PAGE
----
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Responding to the stressful economic conditions brought on by the coronavirus pandemic, more than half (51%) of businesses in the U.S. and Canada have transitioned their customers to digital payment methods.

This is according to a new survey of small businesses from Mastercard, which looks into just how much the pandemic has driven B2B digital payments adoption.

Cash flow issues are a significant part of the reason many small businesses increased their usage of digital payments, according to a press release. More than one-third (38%) of respondents indicated that they are having issues with late payments and slow processing times for cash and checks. This delay is more crippling than ever in the current economic environment, with almost half of respondents agreeing that they are one missed payment away from losing their businesses.

These cash flow concerns have led almost two-thirds (64%) to steer customers away from cash and checks, the study said.

Unsurprisingly, based on this finding, most of the survey’s small business respondents (91%) cited speed and security as their top priority, with transparency a close second at 87%.

“The pandemic has made it painfully clear how labor-intensive current business payment processes are, especially for small and medium-sized businesses,” said Ron Shultz, executive vice president, New Payments Business, North America at Mastercard. “With cash flow more critical than ever, we’re seeing an accelerated shift to digital B2B payments as businesses of all sizes look to safeguard their operations today and prepare for the future.”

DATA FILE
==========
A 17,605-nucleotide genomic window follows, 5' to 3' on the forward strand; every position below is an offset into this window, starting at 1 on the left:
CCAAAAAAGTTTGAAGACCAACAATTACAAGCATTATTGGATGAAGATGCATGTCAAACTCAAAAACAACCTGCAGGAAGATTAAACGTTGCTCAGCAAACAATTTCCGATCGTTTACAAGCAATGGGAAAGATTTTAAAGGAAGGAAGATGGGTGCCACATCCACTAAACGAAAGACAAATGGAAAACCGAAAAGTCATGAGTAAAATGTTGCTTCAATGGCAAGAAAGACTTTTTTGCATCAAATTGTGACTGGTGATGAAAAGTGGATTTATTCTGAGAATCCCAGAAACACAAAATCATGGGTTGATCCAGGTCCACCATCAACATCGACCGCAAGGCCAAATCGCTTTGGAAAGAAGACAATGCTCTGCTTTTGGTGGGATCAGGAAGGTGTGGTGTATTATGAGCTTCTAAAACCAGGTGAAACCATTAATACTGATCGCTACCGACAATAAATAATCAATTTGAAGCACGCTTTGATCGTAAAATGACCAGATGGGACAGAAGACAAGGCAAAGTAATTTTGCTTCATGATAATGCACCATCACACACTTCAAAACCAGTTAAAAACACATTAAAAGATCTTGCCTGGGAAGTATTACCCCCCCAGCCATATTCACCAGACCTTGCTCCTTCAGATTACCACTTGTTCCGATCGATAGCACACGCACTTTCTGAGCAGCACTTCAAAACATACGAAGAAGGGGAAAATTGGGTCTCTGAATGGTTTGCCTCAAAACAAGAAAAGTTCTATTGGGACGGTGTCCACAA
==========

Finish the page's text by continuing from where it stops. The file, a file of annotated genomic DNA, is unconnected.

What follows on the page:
The study also indicated that small businesses are unlikely to change back to their previous payment methods once the current crisis has subsided. Almost three-fourths (73%) of the respondents said that digital payments have become the “new normal” for their businesses.

“IDC research shows that consumers have reduced their use of physical currency to half of what it was before the pandemic, as they increasingly look towards contactless forms of commerce, whether e-commerce, local delivery, and/or ‘buy online and pickup in-store’ (BOPIS),” the press release quoted Nigel Wallis, IDC research vice president, as saying.

“At the same time, the business world is jumping into the Next Normal by embracing digital payments and e-commerce in their existing B2B workflows, as well as expanding into direct to consumer (D2C) channels. In IDC’s view, these aren’t temporary changes, this is the evolution of business going forward.”